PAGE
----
Samoa held general elections on April 9, 2021, and after a post-election roller coaster ride, a new prime minister has finally been inaugurated and approved by the courts. A new opposition party, Fa’atuatua i le Atua Samoa ua Tasi (FAST, “Faith in the one true God”), posed a new challenge to the Human Rights Protection Party (HRPP), which has been in power since 1982.

FAST ultimately won the knife-edge election, but the former prime minister refused to concede and the ensuing political standoff lasted more than three months. Following a court decision, FAST was declared the winner of the elections and Fiame Naomi Mataʻafa was sworn in as prime minister – the first woman to hold the office.

Lagipoiva Cherelle Jackson and Maina Vai, The Guardian (July 30, 2021): ‘Women have not been able to hold these positions’: Samoa’s first female PM gets down to the job

Reuters (July 30, 2021): New Samoa PM cancels USD $100 million China-funded port

Patricia A. O’Brien, The Conversation (July 27, 2021): Samoa’s first female leader has made history — now she faces a challenging future at home and abroad

Natasha Frost, New York Times (July 26, 2021): Ending Bitter 3-Month Standoff, Samoa’s Leader Concedes Election Defeat

Burma General Elections: November 8, 2020

Burma, also called Myanmar, held general elections on November 8, 2020. Aung San Suu Kyi’s National League for Democracy (NLD) won in a landslide. However, on February 1, the military staged a coup, claiming election fraud (despite a lack of evidence). Protests against the coup continue. The military claims it will hold new elections will take place within two years. More

Channel News Asia (July 30, 2021): Myanmar democracy movement moves out of jailed Aung San Suu Kyi’s shadow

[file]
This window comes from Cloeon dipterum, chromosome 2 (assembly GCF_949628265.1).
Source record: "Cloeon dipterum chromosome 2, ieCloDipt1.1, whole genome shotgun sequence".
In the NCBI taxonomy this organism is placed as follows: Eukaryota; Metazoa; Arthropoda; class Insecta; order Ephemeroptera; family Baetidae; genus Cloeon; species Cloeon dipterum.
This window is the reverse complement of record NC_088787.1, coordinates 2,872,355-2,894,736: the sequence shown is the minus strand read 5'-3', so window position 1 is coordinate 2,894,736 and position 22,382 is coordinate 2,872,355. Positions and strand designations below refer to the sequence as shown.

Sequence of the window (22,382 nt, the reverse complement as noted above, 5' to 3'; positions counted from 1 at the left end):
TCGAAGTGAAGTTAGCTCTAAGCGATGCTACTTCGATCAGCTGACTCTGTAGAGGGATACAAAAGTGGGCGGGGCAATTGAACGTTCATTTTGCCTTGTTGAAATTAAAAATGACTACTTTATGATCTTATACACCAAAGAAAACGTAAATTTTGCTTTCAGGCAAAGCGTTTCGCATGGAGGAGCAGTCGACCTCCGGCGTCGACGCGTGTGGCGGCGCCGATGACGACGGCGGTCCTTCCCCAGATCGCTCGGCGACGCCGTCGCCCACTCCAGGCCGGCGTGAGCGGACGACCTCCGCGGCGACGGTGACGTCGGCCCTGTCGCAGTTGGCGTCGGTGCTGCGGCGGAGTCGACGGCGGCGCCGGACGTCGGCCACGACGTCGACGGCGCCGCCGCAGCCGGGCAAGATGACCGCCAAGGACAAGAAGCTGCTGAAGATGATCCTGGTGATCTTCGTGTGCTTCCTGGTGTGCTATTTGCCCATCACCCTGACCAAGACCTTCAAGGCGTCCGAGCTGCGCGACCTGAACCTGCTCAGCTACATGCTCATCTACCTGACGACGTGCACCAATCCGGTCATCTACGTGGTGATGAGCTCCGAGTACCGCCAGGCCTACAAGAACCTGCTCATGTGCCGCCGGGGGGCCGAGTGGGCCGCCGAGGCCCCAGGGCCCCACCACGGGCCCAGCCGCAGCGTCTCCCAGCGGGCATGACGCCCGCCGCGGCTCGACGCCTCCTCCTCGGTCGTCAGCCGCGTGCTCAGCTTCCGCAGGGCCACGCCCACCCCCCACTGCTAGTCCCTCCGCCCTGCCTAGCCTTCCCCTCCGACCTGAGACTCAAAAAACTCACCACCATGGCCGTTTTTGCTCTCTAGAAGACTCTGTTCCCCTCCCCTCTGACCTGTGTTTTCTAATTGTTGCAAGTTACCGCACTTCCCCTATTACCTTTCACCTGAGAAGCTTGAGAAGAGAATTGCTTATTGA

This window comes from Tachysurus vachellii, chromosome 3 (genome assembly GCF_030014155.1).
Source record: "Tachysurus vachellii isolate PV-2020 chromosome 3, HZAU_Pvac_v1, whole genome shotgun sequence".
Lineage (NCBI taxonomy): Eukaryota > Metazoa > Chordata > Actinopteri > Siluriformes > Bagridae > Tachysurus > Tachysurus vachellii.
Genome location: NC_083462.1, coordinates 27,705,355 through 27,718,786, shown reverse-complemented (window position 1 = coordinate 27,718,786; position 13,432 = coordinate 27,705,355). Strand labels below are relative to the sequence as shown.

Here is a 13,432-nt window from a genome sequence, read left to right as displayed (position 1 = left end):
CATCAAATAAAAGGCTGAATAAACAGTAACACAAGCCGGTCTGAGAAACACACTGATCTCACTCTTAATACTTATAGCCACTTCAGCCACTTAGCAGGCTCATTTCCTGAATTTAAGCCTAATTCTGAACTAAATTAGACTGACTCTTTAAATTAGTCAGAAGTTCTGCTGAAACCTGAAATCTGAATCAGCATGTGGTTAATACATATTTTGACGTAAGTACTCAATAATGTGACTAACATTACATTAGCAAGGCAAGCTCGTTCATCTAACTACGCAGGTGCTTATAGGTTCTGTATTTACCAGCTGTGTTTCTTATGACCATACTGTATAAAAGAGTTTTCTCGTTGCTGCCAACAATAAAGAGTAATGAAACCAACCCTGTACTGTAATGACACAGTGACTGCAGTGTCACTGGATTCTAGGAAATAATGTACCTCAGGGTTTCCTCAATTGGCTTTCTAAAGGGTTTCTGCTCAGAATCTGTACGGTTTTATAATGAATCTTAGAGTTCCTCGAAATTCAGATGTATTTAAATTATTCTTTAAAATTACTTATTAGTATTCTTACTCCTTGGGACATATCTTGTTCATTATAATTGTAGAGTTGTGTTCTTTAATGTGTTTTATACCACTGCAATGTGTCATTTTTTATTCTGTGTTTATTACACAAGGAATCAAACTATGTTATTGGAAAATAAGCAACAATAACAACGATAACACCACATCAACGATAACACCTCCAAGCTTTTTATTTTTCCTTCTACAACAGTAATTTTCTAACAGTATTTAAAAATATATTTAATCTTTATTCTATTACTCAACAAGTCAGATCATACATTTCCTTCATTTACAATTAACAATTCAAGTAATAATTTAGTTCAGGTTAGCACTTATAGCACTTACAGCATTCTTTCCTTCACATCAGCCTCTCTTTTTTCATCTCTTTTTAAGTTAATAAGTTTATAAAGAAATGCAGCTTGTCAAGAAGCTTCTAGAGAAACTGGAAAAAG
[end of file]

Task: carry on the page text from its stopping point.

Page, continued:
Simrin Sirur, The Print India (July 28, 2021): ‘I believe in democracy, that shouldn’t be a crime’ — Myanmar refugees hope for junta’s fall

The Irrawaddy (July 27, 2021): Myanmar Junta Officially Annuls NLD’s 2020 Election Win

Jasmine Chia and Scott Singer, The Diplomat (July 23, 2021): How the Milk Tea Alliance Is Remaking Myanmar: Why the social media-based movement, and not ASEAN, offers a vision for a democratic and federalist Myanmar

Taiwan Presidential and Legislative Elections: January 11, 2020

Taiwan, a robust democracy, held presidential and legislative elections in January 2020. President Tsai Ing-Wen’s Democratic Progressive Party (DPP) won the legislative elections and Tsai herself was re-elected president. The DPP, established in 1986 during Taiwan’s transition to democracy, supports Taiwan’s independence. The main opposition Kuomintang (KMT), founded by Sun Yat-Sen, favors closer ties to the mainland, which it ruled from 1925 to 1948. Relations with China are a dominant theme in Taiwan’s political debate.

Lev Nachman and Ryan Hass, Brookings Institution (July 30, 2021): Examining the role of cross-Strait relations in Taiwan’s politics

Asia/Pacific Elections Coming Up in 2021 and 2022

Macau Legislative Elections: September 12, 2021

Japan Parliamentary Elections: By October 2021 (snap elections possible)

Timor-Leste Municipal Elections: October 2021 (due)

Tonga General Elections: By November 30, 2021

New Caledonia Independence Referendum: December 12, 2021

Hong Kong Legislative Council Elections: December 19, 2021

Sri Lanka Early Provincial Elections: Late 2021 (proposed)

Nepal Parliamentary Elections: January 2022 (due)

India, State Elections in Goa, Manipur, Punjab, Uttar Pradesh, and Uttarakhand: February/March 2022 (due)

South Korea Presidential Election: March 9, 2022

Timor-Leste Presidential Election: March 2022 (due)

Philippines Presidential and Legislative Elections: May 9, 2022

Australia Parliamentary Elections: May 2022 (due – snap elections possible)

Papua New Guinea Parliamentary Elections: June 2022 (due)

Cambodia Local Elections: June 5, 2022

Nauru Parliamentary Elections: August 2022 (due)

India, State Elections in Himachal Pradesh: October 2022 (due)

Fiji Parliamentary Elections: November 2022 (due)

India, State Elections in Gujarat: December 2022 (due)